I’d like to highly recommend two books recently published on (nearly) the same subject: The Talent Code by Daniel Coyle and Talent is Overrated by Geoff Colvin. Both are studies of what it takes to achieve excellence in any field. Both authors focus sports, music, and business. Coyle asked himself, “Why do certain places produce world-class performers (such as soccer in Brazil or tennis players in Russia, or quarterbacks from a small college coach) – what do they have in common?” Colvin asks what top performers have in common – why is Mozart like Tiger Woods? It shouldn’t deter you from reading both books to hear one of the punch lines: that beyond being physically suited for the activity (offensive linemen
need to be big; female gymnasts need to be little, etc.), natural talent is not why people succeed at a high level. They (and you’ll find similar statements in Malcolm Gladwell’s Outliers) say that it takes 10,000 hours of deep (or deliberate) practice to achieve a high level of anything. You have to put in the time. The high achievers also had in common the help of mentors who provided constant feedback on the performance (“Not that. A little more. A little more. A little less. There. There. Again!”). Repetition was also important – it takes many reps to make a skill fluent and consistent. Both also discuss the actual mechanism of improvement, the physical changes in the brain that occur with deep practice (i.e. specific work on problem areas): myelin building. When we struggle against our limits, it triggers the building of myelin, which is a fatty substance that wraps the neural circuits that are engaged for a specific movement, like duct tape wrapping a leaky garden hose. The more reps, the more myelin wrapping, the faster the circuit operates. It takes many, many reps, but eventually the myelin wrapping produces a circuit that is very fast, providing the performer with a skill that happens automatically. That’s why it looks so easy when a virtuoso does something – it is easy for them because they put in the 10,000 hours to get that way. No short cuts, no help from “natural talent.” You need to work hard, work correctly (deep practice), and have the help of a master coach. This brief summary leaves out an immense amount of detail, but you get the idea.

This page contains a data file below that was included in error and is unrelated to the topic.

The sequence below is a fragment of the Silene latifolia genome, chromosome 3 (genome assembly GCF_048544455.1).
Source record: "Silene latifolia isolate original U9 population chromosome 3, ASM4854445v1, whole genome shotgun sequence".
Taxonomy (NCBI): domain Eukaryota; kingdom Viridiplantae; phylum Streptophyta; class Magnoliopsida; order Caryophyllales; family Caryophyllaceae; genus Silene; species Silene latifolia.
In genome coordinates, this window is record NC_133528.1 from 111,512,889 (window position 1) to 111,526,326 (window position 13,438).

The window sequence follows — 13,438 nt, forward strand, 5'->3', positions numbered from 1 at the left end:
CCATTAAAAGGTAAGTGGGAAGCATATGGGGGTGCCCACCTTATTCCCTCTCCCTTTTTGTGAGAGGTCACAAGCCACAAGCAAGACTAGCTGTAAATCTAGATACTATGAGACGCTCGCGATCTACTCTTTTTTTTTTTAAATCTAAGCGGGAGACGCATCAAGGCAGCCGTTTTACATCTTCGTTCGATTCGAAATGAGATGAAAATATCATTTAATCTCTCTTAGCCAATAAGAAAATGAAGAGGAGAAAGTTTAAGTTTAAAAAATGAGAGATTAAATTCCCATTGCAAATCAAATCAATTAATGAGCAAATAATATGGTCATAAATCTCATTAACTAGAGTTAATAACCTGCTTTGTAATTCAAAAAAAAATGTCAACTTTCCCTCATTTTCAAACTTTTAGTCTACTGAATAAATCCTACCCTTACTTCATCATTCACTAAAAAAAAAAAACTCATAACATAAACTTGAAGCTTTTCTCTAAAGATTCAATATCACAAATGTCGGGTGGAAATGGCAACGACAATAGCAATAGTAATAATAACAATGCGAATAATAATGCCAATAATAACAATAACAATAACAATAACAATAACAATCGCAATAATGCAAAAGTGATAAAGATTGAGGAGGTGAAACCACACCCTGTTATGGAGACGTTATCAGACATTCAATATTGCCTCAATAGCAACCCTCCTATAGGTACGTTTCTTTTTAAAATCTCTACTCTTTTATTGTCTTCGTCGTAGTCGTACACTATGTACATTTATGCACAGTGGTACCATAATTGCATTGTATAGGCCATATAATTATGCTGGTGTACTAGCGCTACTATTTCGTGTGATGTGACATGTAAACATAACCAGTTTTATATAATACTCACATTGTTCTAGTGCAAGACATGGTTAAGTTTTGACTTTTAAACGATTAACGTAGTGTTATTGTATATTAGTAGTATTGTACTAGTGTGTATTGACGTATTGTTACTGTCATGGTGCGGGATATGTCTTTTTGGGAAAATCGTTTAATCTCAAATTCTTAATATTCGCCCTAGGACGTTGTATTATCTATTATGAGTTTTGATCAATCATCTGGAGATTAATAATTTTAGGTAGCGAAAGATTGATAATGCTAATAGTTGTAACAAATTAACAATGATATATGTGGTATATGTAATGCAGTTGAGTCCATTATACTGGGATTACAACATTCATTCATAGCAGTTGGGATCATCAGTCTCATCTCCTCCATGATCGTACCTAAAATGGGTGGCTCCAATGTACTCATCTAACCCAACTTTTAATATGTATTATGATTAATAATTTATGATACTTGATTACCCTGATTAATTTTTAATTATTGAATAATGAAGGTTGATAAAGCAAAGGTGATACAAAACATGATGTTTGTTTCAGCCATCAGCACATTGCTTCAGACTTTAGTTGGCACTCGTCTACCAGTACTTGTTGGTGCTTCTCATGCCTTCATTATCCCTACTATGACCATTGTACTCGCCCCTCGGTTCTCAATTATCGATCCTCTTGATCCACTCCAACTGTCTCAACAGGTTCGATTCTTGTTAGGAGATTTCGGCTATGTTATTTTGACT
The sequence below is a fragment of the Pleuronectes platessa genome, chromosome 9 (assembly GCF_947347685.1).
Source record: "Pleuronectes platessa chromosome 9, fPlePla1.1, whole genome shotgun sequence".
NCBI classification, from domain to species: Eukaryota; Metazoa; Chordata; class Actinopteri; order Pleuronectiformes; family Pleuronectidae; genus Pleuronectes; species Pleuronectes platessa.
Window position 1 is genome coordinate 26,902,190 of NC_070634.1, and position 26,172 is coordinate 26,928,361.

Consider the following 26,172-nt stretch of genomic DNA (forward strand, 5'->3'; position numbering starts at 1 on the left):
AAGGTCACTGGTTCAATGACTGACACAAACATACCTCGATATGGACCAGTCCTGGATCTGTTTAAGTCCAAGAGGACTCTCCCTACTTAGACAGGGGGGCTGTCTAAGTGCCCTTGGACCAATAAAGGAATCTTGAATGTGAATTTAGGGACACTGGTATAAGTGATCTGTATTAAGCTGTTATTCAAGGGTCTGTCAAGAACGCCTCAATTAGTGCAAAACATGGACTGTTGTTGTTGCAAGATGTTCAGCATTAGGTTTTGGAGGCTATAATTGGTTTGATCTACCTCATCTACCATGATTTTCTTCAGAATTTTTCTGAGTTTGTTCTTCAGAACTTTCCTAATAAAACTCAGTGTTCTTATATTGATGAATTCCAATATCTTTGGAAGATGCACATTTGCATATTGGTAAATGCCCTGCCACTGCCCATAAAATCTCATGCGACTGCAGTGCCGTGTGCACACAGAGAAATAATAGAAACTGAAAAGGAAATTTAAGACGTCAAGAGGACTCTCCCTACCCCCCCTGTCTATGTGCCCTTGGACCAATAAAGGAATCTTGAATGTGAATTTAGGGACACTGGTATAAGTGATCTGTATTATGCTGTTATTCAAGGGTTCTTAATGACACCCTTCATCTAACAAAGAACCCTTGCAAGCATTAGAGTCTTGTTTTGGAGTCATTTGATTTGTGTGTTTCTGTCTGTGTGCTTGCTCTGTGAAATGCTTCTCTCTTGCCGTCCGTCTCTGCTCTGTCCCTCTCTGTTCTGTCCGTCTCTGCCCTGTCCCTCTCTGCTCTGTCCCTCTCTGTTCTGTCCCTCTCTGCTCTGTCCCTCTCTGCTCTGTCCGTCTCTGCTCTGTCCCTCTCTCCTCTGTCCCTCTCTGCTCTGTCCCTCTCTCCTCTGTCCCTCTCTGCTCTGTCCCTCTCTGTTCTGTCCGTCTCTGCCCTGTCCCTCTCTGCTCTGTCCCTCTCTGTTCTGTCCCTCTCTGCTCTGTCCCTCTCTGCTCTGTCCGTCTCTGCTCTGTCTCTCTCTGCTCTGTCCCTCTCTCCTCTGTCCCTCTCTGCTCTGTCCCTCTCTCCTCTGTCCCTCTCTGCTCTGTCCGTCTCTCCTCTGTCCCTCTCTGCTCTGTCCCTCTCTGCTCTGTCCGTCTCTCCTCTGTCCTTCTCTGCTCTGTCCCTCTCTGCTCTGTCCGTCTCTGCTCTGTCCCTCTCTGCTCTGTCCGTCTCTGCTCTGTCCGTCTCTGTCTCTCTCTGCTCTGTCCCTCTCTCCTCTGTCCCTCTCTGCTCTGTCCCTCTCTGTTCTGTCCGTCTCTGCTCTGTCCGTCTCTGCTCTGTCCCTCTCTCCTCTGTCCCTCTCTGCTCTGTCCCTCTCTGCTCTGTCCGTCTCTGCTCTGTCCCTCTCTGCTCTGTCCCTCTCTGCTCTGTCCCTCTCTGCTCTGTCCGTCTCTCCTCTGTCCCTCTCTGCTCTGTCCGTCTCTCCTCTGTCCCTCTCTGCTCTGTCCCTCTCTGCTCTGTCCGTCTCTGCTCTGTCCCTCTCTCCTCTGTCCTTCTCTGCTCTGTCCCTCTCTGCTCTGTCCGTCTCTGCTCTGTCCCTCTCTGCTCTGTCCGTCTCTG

Read the books. They will be the best thing you read this year.
I just came upon a related article online: “The Truth About Grit.” They define “grit” as the willingness to work hard and long toward a goal, and state that “Grit… is an essential (and often overlooked) component of success.”
“I’d bet that there isn’t a single highly successful person who hasn’t depended on grit,” says Angela Duckworth, a psychologist at the University of Pennsylvania who helped pioneer the study of grit. “Nobody is talented enough to not have to work hard, and that’s what grit allows you to do.”
“In 1869, Francis Galton published “Hereditary Genius,” his landmark investigation into the factors underlying achievement. Galton’s method was straightforward: he gathered as much information as possible on dozens of men with “very high reputations,” including poets, politicians, and scientists. That’s when Galton noticed something rather surprising: success wasn’t simply a matter of intelligence or talent. Instead, Galton concluded that eminent achievement was only possible when “ability combined with zeal and the capacity for hard labour.” ”
“Grit is very much about the big picture,” Duckworth says. “It’s about picking a specific goal off in the distant future and not swerving from it.”
[You can take part in Duckworth’s research by taking a “Grit Survey”.]
“But grit isn’t just about stubborn perseverance – it’s also about finding a goal that can sustain our interest for years at a time. Consider two children learning to play the piano, each with the same level of raw talent and each expending the same effort toward musical training. However, while one child focuses on the piano, the other child experiments with the saxophone and cello. “The kid who sticks with one instrument is demonstrating grit,” Duckworth says. “Maybe it’s more fun to try something new, but high levels of achievement require a certain single-mindedness.” ”
“One of the most important elements is teaching kids that talent takes time to develop, and requires continuous effort. Carol S. Dweck, a psychologist at Stanford University, refers to this as a “growth mindset.” She compares this view with the “fixed mindset,” the belief that achievement results from abilities we are born with. “A child with the fixed mindset is much more likely to give up when they encounter a challenging obstacle, like algebra, since they assume that they’re just not up to the task,” says Dweck.”
(for more details, see her book: Mindset: The New Psychology of Success)
“Woody Allen once remarked that “Eighty percent of success is showing up.” Duckworth points out that it’s not enough to just show up; one must show up again and again and again. Sometimes it isn’t easy or fun to keep showing up. Success, however, requires nothing less. That’s why it takes grit.”